- Series Information
- The Oxford Handbook of Well-Being and Public Policy
- List of Contributors
- Cost-Benefit Analysis
- Inequality and Poverty Measures
- Social Welfare Functions
- QALY-Based Cost-Effectiveness Analysis
- Fair Allocation
- Social Ordering Functions
- Multidimensional Indicators of Inequality and Poverty
- Happiness-Based Policy Analysis
- Preference-Based Views of Well-Being
- Mental State Approaches to Well-Being
- Objective Goods
- Subjective Well-Being in Psychology
- Subjective Well-Being in Economics
- Equivalent Income
- Extended Preferences
- SWB as a Measure of Individual Well-Being
- Does the Choice of Well-Being Measure Matter Empirically?
- Does Fairness Require a Multidimensional Approach?
- The Capability Approach and Well-Being Measurement for Public Policy
- Measuring Poverty: A Proposal
- Multidimensional Poverty Indices: A Critical Assessment
- Social Evaluation under Risk and Uncertainty
- Individual Responsibility and Equality of Opportunity
- Welfare Comparisons with Heterogeneous Prices, Consumption, and Preferences
- Welfare and the Household
- Preference Inconsistency: A Psychological Perspective
- Lifetime Well-Being
- The Well-Being of Future Generations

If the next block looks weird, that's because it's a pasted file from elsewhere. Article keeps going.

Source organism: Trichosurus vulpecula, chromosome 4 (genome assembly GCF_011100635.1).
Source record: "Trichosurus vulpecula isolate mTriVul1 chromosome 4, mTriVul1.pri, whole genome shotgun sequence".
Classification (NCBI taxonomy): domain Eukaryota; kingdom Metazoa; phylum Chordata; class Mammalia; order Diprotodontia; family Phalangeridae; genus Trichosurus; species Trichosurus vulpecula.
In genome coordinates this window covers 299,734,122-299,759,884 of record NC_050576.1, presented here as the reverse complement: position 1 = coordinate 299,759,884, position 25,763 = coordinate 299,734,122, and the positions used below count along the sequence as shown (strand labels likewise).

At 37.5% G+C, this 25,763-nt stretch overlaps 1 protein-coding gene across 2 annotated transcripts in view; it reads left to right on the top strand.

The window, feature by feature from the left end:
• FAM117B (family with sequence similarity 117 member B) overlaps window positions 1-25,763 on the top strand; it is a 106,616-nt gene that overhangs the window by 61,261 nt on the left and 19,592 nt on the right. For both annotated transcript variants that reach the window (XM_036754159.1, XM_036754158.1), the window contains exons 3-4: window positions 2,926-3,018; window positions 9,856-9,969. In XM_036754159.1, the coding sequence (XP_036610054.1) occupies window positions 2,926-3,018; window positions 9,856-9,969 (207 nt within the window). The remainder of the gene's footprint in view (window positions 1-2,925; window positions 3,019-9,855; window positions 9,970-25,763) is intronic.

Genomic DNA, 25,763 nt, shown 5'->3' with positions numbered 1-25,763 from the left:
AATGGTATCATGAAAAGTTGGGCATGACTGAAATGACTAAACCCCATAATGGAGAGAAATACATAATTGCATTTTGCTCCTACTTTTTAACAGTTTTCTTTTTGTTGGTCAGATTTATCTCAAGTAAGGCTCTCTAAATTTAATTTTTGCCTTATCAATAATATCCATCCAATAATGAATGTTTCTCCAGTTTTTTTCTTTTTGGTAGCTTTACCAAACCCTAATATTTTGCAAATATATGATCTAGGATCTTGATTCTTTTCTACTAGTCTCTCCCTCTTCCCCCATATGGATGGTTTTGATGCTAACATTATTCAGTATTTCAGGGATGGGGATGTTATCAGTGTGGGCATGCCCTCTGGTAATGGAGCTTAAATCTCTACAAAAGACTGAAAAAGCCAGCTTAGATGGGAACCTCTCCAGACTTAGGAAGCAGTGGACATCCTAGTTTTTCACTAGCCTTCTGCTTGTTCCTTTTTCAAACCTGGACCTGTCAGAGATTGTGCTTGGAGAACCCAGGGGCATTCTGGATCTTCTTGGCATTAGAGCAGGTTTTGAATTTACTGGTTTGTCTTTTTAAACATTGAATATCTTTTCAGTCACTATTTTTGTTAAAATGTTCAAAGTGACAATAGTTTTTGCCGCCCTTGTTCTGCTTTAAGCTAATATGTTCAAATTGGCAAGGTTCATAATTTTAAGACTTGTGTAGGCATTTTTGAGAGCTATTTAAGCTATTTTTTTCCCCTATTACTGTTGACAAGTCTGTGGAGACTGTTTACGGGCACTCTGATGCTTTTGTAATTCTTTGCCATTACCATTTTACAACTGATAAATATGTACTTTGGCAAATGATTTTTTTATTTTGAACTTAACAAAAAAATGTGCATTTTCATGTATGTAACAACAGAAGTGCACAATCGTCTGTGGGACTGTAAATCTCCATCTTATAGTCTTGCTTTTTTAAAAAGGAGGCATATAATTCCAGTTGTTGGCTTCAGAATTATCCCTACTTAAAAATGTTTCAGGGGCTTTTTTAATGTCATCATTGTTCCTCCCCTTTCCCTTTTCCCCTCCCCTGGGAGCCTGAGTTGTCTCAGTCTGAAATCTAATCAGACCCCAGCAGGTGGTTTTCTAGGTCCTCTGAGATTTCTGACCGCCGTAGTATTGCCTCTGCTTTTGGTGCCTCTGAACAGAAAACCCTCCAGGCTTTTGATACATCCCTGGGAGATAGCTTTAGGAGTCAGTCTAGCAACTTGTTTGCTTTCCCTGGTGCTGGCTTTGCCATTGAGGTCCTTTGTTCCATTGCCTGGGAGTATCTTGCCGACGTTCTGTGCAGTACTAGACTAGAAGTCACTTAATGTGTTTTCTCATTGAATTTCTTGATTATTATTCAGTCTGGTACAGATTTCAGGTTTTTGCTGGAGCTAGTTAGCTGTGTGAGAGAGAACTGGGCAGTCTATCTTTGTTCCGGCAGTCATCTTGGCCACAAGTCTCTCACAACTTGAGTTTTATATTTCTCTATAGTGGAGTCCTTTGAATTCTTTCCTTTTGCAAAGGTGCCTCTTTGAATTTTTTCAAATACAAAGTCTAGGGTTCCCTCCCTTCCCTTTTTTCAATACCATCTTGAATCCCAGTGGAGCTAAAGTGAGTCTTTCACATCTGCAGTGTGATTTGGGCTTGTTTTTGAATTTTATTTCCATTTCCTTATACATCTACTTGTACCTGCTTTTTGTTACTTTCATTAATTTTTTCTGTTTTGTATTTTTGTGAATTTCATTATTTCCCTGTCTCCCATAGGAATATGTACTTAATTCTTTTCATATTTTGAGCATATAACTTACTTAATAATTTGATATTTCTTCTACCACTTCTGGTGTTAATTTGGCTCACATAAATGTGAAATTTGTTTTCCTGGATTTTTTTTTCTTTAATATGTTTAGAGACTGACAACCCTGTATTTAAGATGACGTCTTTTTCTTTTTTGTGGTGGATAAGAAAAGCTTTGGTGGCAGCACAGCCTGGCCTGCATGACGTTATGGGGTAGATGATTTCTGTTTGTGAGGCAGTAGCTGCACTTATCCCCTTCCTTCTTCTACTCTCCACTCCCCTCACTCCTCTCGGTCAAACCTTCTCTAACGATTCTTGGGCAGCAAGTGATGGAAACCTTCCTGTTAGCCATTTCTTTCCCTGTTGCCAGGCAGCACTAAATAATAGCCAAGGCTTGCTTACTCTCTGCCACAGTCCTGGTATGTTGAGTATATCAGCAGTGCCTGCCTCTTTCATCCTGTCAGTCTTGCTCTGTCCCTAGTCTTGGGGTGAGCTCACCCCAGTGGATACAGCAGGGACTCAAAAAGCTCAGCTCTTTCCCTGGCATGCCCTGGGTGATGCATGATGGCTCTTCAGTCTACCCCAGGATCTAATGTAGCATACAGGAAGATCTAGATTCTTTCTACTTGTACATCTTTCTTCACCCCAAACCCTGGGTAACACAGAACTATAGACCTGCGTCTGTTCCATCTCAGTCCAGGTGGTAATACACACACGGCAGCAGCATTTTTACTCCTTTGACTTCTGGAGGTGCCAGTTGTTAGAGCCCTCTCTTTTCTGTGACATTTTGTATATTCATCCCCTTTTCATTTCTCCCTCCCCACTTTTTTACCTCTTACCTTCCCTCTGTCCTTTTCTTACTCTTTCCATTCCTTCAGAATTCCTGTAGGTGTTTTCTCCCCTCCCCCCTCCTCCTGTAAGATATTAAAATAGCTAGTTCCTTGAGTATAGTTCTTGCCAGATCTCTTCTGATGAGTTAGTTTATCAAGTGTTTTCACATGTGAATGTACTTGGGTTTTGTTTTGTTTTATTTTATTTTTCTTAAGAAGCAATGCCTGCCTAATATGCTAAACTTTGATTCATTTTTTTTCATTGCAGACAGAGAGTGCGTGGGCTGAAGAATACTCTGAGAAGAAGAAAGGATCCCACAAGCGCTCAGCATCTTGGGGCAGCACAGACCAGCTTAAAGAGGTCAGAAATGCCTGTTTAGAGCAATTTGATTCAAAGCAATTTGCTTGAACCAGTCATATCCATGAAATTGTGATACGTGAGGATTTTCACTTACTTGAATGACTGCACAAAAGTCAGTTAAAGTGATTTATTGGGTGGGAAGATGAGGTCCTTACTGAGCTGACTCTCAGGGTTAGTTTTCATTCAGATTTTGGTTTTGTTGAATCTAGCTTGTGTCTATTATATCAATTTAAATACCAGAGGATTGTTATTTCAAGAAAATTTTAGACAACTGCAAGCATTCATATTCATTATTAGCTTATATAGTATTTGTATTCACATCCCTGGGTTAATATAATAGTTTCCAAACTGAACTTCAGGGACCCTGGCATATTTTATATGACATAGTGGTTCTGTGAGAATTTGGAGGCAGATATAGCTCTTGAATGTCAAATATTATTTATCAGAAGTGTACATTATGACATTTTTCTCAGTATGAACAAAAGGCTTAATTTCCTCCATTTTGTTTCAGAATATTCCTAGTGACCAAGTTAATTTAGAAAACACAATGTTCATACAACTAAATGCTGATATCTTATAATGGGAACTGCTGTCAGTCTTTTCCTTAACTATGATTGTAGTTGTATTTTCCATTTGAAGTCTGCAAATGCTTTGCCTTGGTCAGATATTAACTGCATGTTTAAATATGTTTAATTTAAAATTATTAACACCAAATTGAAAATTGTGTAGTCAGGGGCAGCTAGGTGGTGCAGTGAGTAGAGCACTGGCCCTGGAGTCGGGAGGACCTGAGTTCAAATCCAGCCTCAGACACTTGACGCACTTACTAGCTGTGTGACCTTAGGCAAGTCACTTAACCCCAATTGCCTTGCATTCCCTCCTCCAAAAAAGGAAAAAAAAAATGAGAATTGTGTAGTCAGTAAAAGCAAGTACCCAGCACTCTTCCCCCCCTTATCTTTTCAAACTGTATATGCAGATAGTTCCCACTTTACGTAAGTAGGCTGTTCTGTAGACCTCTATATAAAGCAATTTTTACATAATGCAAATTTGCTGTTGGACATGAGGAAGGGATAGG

- Author Index
- Subject Index
Abstract and Keywords
The chapter provides an overview of the methods and techniques employed by economic statisticians in compiling measures of real expenditure for use in making temporal and spatial comparisons of economic welfare. The role of money-metric utility in making price and welfare comparisons is explored. Temporal measures of price change based on the Konus cost-of-living index and the associated measures of welfare change for individuals and groups of individuals are discussed. Links between the commonly used Laspeyres, Paasche, Fisher, and Tornqvist index numbers and the Konus index-based measures of price and real expenditure change are established. A section of the chapter is devoted to spatial price comparisons where heterogeneity in prices, consumption, and preferences poses challenges for statisticians. Multilateral index number methods based on the money-metric utility used in spatial and cross-country price and welfare comparisons including the Geary, Gini-Éltetö-Köves-Szulc, and spatial chaining methods are canvassed.
ARC Professorial Fellow, School of Economics, University of Queensland
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